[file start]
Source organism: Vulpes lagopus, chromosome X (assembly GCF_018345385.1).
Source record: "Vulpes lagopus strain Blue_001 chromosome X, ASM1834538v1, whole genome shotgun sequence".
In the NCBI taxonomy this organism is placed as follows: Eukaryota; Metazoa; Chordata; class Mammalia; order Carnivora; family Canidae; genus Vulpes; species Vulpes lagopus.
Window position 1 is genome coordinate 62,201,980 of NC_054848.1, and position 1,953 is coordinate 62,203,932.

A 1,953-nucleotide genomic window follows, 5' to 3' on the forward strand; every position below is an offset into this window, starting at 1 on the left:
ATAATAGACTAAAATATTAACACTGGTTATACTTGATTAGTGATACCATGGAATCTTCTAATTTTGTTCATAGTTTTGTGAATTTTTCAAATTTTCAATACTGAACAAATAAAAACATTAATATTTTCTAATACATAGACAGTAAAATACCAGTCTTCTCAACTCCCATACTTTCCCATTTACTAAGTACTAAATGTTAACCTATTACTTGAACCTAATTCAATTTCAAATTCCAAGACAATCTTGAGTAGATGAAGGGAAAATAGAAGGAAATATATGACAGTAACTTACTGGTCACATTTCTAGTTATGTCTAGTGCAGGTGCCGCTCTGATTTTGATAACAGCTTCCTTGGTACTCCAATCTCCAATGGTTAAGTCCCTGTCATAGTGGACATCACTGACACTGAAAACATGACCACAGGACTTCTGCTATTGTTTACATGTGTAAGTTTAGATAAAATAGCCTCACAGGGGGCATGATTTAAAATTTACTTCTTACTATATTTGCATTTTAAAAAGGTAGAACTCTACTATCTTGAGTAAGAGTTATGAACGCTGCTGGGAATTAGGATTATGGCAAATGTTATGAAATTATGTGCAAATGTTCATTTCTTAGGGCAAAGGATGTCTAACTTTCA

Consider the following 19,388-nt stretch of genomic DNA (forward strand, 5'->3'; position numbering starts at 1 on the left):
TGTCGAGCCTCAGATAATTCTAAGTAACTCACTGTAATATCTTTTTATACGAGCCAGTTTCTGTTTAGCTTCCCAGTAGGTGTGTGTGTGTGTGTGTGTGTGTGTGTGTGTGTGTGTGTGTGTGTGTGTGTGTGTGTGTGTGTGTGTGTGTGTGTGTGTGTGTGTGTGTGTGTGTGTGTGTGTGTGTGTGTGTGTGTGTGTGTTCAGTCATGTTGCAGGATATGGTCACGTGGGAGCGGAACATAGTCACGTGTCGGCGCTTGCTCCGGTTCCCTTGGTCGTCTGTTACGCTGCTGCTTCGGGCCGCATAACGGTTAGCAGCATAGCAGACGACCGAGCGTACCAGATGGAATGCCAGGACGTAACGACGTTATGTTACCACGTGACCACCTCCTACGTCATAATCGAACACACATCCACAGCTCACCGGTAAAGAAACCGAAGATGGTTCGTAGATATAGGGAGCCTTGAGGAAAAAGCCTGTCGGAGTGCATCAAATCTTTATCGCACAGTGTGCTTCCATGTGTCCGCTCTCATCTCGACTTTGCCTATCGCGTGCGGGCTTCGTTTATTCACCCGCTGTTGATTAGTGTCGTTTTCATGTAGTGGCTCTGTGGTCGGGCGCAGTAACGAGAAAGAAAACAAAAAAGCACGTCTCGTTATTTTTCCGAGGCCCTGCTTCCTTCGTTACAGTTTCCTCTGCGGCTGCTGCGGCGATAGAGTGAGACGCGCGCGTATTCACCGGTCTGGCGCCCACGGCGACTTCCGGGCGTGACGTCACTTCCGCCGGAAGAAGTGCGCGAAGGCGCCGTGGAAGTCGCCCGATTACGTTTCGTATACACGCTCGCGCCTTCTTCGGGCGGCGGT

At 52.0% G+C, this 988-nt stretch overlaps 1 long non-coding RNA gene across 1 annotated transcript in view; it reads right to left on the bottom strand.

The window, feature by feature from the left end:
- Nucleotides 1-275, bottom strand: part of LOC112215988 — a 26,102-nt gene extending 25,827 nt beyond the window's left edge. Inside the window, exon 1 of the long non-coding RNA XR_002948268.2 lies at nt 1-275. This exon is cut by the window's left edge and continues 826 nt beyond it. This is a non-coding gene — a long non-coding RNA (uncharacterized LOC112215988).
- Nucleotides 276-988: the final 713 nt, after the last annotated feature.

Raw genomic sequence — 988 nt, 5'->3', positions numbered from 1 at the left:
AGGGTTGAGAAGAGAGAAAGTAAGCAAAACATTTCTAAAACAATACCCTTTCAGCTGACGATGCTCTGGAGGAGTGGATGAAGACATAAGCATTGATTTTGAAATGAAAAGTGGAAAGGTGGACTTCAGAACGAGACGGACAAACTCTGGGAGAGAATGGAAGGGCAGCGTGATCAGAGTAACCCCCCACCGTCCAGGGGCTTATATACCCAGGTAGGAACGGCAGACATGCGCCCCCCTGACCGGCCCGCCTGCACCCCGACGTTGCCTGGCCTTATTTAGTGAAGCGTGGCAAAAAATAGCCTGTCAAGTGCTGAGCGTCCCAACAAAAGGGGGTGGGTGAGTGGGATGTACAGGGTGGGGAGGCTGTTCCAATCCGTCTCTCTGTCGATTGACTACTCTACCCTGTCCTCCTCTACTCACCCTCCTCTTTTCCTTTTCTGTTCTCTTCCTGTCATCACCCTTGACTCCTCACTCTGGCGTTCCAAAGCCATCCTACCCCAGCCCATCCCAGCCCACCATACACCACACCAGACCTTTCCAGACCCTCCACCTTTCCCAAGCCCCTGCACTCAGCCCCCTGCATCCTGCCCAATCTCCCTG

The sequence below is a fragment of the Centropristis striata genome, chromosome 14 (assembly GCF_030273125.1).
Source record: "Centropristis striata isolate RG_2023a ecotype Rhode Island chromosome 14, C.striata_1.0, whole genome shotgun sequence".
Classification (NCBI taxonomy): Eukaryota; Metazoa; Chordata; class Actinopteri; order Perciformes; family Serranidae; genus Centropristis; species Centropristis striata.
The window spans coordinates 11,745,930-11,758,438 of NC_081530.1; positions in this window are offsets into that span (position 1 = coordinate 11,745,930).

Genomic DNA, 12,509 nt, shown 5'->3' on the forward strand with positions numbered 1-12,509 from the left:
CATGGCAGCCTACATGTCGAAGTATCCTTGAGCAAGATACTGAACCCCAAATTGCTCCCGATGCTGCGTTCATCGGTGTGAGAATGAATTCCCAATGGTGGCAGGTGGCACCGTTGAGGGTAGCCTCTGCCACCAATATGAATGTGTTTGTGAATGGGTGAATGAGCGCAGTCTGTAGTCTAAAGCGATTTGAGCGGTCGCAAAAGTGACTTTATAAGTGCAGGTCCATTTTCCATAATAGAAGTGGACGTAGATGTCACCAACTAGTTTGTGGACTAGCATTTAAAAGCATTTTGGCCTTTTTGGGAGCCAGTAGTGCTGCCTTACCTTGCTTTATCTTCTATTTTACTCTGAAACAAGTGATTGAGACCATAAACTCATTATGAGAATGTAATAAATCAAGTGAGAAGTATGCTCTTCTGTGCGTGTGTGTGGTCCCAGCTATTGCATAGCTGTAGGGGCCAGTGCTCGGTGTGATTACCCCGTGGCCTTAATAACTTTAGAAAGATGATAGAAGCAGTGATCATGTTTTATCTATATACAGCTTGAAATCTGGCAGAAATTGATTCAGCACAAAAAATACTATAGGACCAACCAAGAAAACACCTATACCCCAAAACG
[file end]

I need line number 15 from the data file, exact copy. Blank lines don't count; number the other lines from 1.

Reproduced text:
The sequence below is a fragment of the Centropristis striata genome, chromosome 14 (assembly GCF_030273125.1).